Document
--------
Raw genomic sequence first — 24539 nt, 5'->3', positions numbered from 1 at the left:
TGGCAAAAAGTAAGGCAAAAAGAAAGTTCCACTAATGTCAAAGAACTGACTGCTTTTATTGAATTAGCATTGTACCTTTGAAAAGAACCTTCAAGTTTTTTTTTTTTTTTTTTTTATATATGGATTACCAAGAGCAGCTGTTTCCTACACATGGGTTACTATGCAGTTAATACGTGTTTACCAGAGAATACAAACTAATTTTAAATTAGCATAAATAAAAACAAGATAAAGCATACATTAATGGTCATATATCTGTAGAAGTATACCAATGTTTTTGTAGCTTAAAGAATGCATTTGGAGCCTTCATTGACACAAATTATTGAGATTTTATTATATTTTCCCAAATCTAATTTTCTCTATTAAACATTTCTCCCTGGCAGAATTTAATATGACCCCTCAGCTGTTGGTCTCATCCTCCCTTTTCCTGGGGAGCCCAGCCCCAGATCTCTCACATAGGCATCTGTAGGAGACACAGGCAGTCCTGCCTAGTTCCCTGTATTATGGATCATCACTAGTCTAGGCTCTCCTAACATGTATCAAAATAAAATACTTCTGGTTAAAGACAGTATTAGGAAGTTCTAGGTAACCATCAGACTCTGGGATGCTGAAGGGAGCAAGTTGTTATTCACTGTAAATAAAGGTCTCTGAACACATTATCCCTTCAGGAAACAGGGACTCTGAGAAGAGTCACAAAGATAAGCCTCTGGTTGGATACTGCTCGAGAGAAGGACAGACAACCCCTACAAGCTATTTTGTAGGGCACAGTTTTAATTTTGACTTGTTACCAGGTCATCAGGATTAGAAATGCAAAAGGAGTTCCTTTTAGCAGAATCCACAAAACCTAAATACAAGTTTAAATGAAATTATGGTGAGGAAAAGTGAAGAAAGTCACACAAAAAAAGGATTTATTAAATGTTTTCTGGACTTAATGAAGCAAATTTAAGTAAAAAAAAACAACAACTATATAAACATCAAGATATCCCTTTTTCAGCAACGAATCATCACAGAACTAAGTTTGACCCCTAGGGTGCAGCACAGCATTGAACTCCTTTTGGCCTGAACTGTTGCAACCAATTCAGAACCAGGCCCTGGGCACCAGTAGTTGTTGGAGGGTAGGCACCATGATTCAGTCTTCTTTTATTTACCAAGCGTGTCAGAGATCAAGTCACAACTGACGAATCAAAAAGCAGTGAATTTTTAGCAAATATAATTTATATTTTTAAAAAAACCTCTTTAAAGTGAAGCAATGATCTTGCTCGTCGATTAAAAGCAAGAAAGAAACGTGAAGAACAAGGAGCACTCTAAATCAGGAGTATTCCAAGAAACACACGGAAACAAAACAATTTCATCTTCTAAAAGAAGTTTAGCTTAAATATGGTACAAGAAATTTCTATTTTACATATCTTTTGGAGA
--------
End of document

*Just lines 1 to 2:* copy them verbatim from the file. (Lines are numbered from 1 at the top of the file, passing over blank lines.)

Raw genomic sequence first — 24539 nt, 5'->3', positions numbered from 1 at the left:
TGGCAAAAAGTAAGGCAAAAAGAAAGTTCCACTAATGTCAAAGAACTGACTGCTTTTATTGAATTAGCATTGTACCTTTGAAAAGAACCTTCAAGTTTTTTTTTTTTTTTTTTTTATATATGGATTACCAAGAGCAGCTGTTTCCTACACATGGGTTACTATGCAGTTAATACGTGTTTACCAGAGAATACAAACTAATTTTAAATTAGCATAAATAAAAACAAGATAAAGCATACATTAATGGTCATATATCTGTAGAAGTATACCAATGTTTTTGTAGCTTAAAGAATGCATTTGGAGCCTTCATTGACACAAATTATTGAGATTTTATTATATTTTCCCAAATCTAATTTTCTCTATTAAACATTTCTCCCTGGCAGAATTTAATATGACCCCTCAGCTGTTGGTCTCATCCTCCCTTTTCCTGGGGAGCCCAGCCCCAGATCTCTCACATAGGCATCTGTAGGAGACACAGGCAGTCCTGCCTAGTTCCCTGTATTATGGATCATCACTAGTCTAGGCTCTCCTAACATGTATCAAAATAAAATACTTCTGGTTAAAGACAGTATTAGGAAGTTCTAGGTAACCATCAGACTCTGGGATGCTGAAGGGAGCAAGTTGTTATTCACTGTAAATAAAGGTCTCTGAACACATTATCCCTTCAGGAAACAGGGACTCTGAGAAGAGTCACAAAGATAAGCCTCTGGTTGGATACTGCTCGAGAGAAGGACAGACAACCCCTACAAGCTATTTTGTAGGGCACAGTTTTAATTTTGACTTGTTACCAGGTCATCAGGATTAGAAATGCAAAAGGAGTTCCTTTTAGCAGAATCCACAAAACCTAAATACAAGTTTAAATGAAATTATGGTGAGGAAAAGTGAAGAAAGTCACACAAAAAAAGGATTTATTAAATGTTTTCTGGACTTAATGAAGCAAATTTAAGTAAAAAAAAACAACAACTATATAAACATCAAGATATCCCTTTTTCAGCAACGAATCATCACAGAACTAAGTTTGACCCCTAGGGTGCAGCACAGCATTGAACTCCTTTTGGCCTGAACTGTTGCAACCAATTCAGAACCAGGCCCTGGGCACCAGTAGTTGTTGGAGGGTAGGCACCATGATTCAGTCTTCTTTTATTTACCAAGCGTGTCAGAGATCAAGTCACAACTGACGAATCAAAAAGCAGTGAATTTTTAGCAAATATAATTTATATTTTTAAAAAAACCTCTTTAAAGTGAAGCAATGATCTTGCTCGTCGATTAAAAGCAAGAAAGAAACGTGAAGAACAAGGAGCACTCTAAATCAGGAGTATTCCAAGAAACACACGGAAACAAAACAATTTCATCTTCTAAAAGAAGTTTAGCTTAAATATGGTACAAGAAATTTCTATTTTACATATCTTTTGGAGA